I realize this is new, and it’s only been 4 months after 35 years the other way. But I can guarantee that should I still be counted among the living in 2030s, at least 5 times in that decade I will offer the wrong response at mass, and be angry with myself.

There’s a lot that is hardwired for me, and it frankly scares me. I drink a lot of coffee. Love Tim Hortons coffee, and I order lots of it. I’m fine to order my usual medium black coffee, and will get exactly what I want. The problem comes when I want something different, usually a size smaller.

Now about 15 years ago, US Tim Horton stores made the size shift that Canadian Tim Hortons stores made over the last few months. The smallest cup was discontinued, the medium became small, the large became medium and the extra large became large.

tim hortons sizes

When the picture of the cup that has been a small here for over 15 years pops in my head, I think of it as a medium. If there is time for me to have this rational discussion in my head, all is well. If I’m not paying attention, or am rushed, or change my mind quickly, I often get something different from what I ordered, and drop a “SONAVAB-” on myself.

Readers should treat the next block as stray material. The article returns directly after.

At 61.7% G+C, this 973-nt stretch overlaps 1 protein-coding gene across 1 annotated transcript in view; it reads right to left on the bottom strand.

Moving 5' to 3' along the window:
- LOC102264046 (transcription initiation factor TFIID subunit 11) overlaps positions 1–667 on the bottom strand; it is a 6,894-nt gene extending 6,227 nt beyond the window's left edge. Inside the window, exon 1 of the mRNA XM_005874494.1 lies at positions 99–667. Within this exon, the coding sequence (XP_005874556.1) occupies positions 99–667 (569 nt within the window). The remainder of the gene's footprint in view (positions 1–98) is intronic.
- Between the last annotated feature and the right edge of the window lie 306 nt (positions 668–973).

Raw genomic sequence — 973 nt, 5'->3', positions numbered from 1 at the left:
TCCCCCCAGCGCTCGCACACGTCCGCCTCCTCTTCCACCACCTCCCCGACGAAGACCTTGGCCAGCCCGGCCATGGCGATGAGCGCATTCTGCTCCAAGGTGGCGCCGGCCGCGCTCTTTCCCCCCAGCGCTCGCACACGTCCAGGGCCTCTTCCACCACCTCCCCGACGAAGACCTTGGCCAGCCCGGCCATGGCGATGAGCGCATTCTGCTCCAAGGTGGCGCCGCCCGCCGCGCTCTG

Similarly at Mighty Taco, there was an order I used to make all the time, but can’t anymore. Every day, on my way home from work, I would stop at the Mighty Taco at Elmwood and Forest, (long gone!!) and order two super mightys, medium, no cheese. It cost $4.16. This was a ritual for maybe three years or so in the early 90s.

Fast forward to today, and I have been on a gluten free diet for 6 years, and eating a flour tortilla could potentially put me in the hospital. Still, if rushed or distracted, I will order two super mightys, medium no cheese, and  not even realize I’ve done wrong. My wife has stopped this from happening at least 4 or 5 times. I don’t think I’ve ever actually received that order, but i know I’d throw it out, disgusted with myself, and figure that at this point i just deserve to starve.